Monday, April 14, 2008

Survival, Awareness & Breaking Free - Part 4

This is the fourth part in a series. If you like, please read parts one, two and three.


So, I started counseling. I admitted that I had been molested. I use the word 'admitted' deliberately. This is how it felt. I was admitting to the thing I had done. I still felt responsible. It was still my fault. But I knew that it had messed me up and I now knew I needed help. This counselor was my life-line. She was not a good counselor, however. To begin, she never told me that is wasn't my fault. The rest I will get into in a minute, but first...

This step of trying to take back control of the train wreck that my life had become filled me with excitement. I wanted to live again. I thought about it. What could I do? My injury prevented me from working most menial jobs. I had had a job at a fast food place the month before and the pain was so intense that I actually would experience visual white-outs. I couldn't handle it. I tried for a week. I was in a band (with my mom - argh!!!), but those gigs did not pay enough to live on. Besides, being in a band with my mom was its own special kind of hell. 

So... what could I do? Ah-ha... Go back to college. I had dropped out when my dad left. I decided that I could get a degree and get a good job and get a life. Yes! 

So I went to the college and got an application. I picked up applications for financial aid. I did all this by myself without consulting or even, at first, telling anyone. Not till the wheels were firmly in motion did I tell anyone what I was up to. I understand, now, why I have always had a tendency to not want people to know what I was trying to do. What they didn't know about they couldn't tear down and devalue - sucking the momentum right out of it. 

I settled on Business Administration with a minor in Business Software Engineering. I loved working with computers. I got all the financial aid I could (something I regret, now - student loans...). I went and opened a savings account. I went and found an apartment 2 blocks from the college. The day I received the key and could begin moving in, I just went and sat in the empty apartment and almost cried. This was MY space. MINE! I could do with it what I liked. I could live freely here. And I had done it all by myself. I was 25 years old. It started well . . .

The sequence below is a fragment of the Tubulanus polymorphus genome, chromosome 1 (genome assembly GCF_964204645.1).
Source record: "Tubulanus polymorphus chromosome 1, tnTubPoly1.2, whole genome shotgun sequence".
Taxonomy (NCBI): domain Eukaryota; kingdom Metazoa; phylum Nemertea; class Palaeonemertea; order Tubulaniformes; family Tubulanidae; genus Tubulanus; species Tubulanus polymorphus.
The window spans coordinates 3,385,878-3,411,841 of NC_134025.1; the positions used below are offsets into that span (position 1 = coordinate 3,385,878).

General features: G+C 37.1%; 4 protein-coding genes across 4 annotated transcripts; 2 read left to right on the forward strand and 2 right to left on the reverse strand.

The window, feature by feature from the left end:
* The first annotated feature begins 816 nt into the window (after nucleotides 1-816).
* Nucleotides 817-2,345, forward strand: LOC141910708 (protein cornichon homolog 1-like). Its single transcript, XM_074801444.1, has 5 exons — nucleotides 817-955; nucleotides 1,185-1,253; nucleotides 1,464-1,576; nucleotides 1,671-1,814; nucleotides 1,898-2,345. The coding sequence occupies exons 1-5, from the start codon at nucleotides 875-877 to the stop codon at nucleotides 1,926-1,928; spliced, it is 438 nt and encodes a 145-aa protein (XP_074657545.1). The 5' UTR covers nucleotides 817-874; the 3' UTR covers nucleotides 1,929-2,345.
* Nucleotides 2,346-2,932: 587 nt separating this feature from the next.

My mom offered to let me use her furniture - which was in storage. Having none and no money to get same, I gratefully accepted the offer. That first semester was wonderful. Mom came up nearly every week. But she mostly only stayed one night and it was usually on Saturday or Sunday. I had Friday nights completely to myself. The freedom to just be - with no expectations or constraints or fears.

In the middle of this, however, was the maelstrom of the fallout from looking at the molestation. I began to have nightmares. I would sometimes not sleep for 2 or 3 days. The counseling consisted mostly of her listening to me talk - when I would talk. Sometimes I would just sit in her office with my knees up and not say a word the whole session. I barely scratched the surface - just the highlights, if you will, of what actually happened. And no advise - counsel - was given on what to do to deal with the crazy things I was feeling. During this, I discovered that I was actually afraid ... someone I had gone to high school with walked by and saw me in my window. He stopped to say hi. I let him in my apartment and then I started to panic. How do I get him out of here? I was afraid of him and I still don't think it was about him...

I got good grades. I don't know how. As time progressed, I began to talk to my counselor about my dad. The things he had done. How I never felt like I was good enough for him. How a 89.9% in my accounting classes was tantamount to failure. I could have gotten an A. I should have gotten an A. This is where the wheels began to come off with that counselor. You see, I had picked her because I couldn't stand the idea of talking to someone I didn't know. So, the only name I could think of was someone that my dad had gone to college with - studied with. Someone that my dad was friends with - still. (Yes, by the way, my dad is a psychologist. Yay.)